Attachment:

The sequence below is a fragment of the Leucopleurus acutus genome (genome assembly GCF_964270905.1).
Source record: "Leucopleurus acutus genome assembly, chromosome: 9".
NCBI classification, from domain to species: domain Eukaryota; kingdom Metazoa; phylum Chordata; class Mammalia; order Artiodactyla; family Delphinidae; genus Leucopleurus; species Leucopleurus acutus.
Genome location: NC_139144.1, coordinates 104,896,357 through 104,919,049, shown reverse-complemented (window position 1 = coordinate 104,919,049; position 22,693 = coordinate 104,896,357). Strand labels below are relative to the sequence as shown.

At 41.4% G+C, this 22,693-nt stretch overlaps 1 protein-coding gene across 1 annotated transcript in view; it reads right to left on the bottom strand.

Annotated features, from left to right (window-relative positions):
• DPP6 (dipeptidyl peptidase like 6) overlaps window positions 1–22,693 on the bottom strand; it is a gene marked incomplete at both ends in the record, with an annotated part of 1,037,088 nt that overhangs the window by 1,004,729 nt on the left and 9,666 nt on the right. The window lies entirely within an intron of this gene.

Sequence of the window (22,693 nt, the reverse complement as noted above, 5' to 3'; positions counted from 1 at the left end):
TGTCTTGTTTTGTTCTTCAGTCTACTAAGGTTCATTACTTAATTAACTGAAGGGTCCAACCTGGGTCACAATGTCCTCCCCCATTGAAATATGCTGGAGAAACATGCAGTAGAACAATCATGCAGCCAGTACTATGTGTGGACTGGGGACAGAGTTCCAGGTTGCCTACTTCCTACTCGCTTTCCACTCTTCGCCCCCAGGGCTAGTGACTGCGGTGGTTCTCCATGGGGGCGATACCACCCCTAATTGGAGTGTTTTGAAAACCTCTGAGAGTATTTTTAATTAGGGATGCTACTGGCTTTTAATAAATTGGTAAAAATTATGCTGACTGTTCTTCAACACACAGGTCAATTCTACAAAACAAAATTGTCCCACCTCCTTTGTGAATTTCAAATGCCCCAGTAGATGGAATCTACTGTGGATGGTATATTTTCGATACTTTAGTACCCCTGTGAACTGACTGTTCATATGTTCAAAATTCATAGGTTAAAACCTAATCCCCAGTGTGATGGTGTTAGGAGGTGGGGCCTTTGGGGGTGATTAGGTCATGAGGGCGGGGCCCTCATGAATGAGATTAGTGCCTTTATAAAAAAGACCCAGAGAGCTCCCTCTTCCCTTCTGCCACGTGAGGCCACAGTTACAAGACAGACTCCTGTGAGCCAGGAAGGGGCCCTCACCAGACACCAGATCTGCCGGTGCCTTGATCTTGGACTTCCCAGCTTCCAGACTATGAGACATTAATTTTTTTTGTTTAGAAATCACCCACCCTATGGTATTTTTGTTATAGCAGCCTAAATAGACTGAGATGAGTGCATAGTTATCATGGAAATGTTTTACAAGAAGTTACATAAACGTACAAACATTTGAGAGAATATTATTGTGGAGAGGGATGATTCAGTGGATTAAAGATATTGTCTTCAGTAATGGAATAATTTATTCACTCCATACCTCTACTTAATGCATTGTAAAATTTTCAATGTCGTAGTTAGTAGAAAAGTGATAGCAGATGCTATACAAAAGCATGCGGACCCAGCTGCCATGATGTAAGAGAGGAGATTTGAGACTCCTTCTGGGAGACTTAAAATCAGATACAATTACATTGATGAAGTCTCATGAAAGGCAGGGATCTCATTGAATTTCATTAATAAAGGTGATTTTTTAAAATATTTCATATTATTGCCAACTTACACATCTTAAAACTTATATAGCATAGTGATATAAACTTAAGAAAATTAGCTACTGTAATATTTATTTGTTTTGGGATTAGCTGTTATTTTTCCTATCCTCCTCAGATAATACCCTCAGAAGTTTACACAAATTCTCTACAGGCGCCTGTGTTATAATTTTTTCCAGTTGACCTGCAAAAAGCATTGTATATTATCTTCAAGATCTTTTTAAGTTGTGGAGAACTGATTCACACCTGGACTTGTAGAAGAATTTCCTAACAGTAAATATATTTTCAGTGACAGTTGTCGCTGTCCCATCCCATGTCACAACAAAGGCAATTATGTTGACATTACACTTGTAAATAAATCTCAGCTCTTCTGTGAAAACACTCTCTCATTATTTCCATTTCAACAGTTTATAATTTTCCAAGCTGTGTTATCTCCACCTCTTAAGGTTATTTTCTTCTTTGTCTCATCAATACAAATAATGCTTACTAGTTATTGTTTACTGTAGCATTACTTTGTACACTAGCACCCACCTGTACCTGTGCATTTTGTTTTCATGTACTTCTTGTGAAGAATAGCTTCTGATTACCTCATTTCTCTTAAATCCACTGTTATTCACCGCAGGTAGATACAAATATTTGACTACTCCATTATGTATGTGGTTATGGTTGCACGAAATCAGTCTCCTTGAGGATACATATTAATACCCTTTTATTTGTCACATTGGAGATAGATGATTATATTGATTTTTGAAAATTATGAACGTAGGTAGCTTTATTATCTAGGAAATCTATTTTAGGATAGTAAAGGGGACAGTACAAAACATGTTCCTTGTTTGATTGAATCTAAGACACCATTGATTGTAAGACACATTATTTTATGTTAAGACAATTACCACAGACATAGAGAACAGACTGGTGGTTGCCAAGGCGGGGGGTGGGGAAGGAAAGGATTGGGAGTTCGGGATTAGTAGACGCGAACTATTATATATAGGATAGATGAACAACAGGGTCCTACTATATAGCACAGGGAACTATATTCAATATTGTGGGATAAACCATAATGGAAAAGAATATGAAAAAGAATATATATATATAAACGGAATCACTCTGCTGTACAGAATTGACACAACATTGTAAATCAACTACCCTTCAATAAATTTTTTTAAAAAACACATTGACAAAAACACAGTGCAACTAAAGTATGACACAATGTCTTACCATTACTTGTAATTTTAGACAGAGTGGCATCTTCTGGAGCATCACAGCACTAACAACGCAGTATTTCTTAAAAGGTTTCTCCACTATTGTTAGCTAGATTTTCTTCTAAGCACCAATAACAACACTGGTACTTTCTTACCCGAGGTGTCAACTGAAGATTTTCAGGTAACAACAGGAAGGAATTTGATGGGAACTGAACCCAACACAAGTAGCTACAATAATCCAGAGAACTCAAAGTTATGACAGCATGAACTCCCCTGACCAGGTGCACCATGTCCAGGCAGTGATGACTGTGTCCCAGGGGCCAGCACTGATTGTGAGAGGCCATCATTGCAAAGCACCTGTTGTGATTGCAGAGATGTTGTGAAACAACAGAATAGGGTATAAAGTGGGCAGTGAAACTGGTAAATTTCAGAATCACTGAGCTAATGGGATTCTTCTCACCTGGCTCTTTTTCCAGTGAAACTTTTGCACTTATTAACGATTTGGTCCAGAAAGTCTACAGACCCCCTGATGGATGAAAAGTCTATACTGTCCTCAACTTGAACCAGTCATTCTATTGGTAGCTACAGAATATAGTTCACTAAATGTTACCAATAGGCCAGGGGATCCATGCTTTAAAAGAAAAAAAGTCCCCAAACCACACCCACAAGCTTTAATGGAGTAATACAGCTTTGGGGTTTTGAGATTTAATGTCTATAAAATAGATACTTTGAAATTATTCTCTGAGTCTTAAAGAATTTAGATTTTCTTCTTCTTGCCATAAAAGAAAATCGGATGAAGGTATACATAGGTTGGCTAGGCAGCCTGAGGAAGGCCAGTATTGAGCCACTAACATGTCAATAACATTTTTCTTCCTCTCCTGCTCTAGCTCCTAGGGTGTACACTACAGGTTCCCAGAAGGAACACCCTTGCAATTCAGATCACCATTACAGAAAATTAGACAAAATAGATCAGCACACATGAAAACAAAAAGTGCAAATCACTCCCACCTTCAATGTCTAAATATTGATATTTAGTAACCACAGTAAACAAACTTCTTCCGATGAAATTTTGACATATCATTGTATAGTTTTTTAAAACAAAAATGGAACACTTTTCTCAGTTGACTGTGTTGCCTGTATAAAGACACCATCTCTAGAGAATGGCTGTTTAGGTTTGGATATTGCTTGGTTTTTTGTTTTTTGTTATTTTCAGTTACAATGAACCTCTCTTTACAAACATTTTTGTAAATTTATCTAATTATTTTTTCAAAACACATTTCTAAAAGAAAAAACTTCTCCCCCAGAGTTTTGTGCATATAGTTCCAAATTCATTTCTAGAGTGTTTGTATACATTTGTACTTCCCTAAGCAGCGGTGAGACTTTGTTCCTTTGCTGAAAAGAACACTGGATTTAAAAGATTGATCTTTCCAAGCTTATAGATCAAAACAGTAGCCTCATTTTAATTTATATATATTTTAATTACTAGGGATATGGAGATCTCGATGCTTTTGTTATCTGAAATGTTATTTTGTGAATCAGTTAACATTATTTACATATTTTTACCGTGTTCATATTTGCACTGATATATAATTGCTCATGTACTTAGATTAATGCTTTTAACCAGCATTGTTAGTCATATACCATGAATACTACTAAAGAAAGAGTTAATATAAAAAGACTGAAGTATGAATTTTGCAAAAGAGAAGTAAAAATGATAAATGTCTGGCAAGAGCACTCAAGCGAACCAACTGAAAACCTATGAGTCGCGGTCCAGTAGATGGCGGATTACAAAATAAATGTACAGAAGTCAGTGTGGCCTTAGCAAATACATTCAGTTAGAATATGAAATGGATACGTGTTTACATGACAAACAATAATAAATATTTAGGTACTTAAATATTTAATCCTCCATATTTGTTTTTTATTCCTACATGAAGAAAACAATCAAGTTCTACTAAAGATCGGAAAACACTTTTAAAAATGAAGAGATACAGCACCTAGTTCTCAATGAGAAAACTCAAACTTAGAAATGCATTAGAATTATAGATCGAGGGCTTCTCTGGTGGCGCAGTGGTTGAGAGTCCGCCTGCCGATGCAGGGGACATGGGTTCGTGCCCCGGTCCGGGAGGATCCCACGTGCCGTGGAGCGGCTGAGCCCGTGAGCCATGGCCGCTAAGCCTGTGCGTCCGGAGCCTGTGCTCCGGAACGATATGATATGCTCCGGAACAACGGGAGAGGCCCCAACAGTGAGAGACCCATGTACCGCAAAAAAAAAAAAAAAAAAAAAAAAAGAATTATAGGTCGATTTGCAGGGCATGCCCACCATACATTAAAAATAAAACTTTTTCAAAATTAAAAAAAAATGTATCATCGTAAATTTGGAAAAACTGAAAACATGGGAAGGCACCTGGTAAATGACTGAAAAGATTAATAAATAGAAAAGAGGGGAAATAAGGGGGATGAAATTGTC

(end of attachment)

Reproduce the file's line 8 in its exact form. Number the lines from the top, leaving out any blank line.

Sequence of the window (22,693 nt, the reverse complement as noted above, 5' to 3'; positions counted from 1 at the left end):